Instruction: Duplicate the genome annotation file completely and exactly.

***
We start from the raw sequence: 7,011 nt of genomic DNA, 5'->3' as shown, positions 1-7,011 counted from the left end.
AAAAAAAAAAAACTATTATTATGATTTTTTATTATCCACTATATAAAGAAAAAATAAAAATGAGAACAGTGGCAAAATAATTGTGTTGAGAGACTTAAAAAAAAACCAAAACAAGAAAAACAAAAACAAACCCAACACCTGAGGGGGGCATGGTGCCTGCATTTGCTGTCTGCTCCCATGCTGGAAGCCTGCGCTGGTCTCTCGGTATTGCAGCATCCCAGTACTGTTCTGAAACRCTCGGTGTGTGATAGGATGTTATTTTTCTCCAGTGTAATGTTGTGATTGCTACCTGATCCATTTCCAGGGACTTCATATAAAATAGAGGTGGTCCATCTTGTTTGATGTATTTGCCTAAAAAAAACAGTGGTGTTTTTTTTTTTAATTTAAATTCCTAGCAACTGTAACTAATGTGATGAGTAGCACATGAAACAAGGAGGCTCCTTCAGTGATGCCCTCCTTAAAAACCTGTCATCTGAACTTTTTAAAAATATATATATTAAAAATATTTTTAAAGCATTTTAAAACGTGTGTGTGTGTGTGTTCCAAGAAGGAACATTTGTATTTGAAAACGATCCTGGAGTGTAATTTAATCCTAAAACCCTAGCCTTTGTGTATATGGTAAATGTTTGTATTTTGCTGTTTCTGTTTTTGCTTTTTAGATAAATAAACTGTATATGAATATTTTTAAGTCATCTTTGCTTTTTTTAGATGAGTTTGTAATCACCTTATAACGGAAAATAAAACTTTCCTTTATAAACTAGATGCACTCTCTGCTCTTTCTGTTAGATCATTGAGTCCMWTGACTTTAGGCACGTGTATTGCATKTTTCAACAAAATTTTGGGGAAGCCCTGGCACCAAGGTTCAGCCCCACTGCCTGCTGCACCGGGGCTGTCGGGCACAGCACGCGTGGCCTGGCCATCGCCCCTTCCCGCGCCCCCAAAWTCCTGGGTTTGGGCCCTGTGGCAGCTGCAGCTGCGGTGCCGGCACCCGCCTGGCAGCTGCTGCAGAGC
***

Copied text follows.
We start from the raw sequence: 7,011 nt of genomic DNA, 5'->3' as shown, positions 1-7,011 counted from the left end.
AAAAAAAAAAAACTATTATTATGATTTTTTATTATCCACTATATAAAGAAAAAATAAAAATGAGAACAGTGGCAAAATAATTGTGTTGAGAGACTTAAAAAAAAACCAAAACAAGAAAAACAAAAACAAACCCAACACCTGAGGGGGGCATGGTGCCTGCATTTGCTGTCTGCTCCCATGCTGGAAGCCTGCGCTGGTCTCTCGGTATTGCAGCATCCCAGTACTGTTCTGAAACRCTCGGTGTGTGATAGGATGTTATTTTTCTCCAGTGTAATGTTGTGATTGCTACCTGATCCATTTCCAGGGACTTCATATAAAATAGAGGTGGTCCATCTTGTTTGATGTATTTGCCTAAAAAAAACAGTGGTGTTTTTTTTTTTAATTTAAATTCCTAGCAACTGTAACTAATGTGATGAGTAGCACATGAAACAAGGAGGCTCCTTCAGTGATGCCCTCCTTAAAAACCTGTCATCTGAACTTTTTAAAAATATATATATTAAAAATATTTTTAAAGCATTTTAAAACGTGTGTGTGTGTGTGTTCCAAGAAGGAACATTTGTATTTGAAAACGATCCTGGAGTGTAATTTAATCCTAAAACCCTAGCCTTTGTGTATATGGTAAATGTTTGTATTTTGCTGTTTCTGTTTTTGCTTTTTAGATAAATAAACTGTATATGAATATTTTTAAGTCATCTTTGCTTTTTTTAGATGAGTTTGTAATCACCTTATAACGGAAAATAAAACTTTCCTTTATAAACTAGATGCACTCTCTGCTCTTTCTGTTAGATCATTGAGTCCMWTGACTTTAGGCACGTGTATTGCATKTTTCAACAAAATTTTGGGGAAGCCCTGGCACCAAGGTTCAGCCCCACTGCCTGCTGCACCGGGGCTGTCGGGCACAGCACGCGTGGCCTGGCCATCGCCCCTTCCCGCGCCCCCAAAWTCCTGGGTTTGGGCCCTGTGGCAGCTGCAGCTGCGGTGCCGGCACCCGCCTGGCAGCTGCTGCAGAGC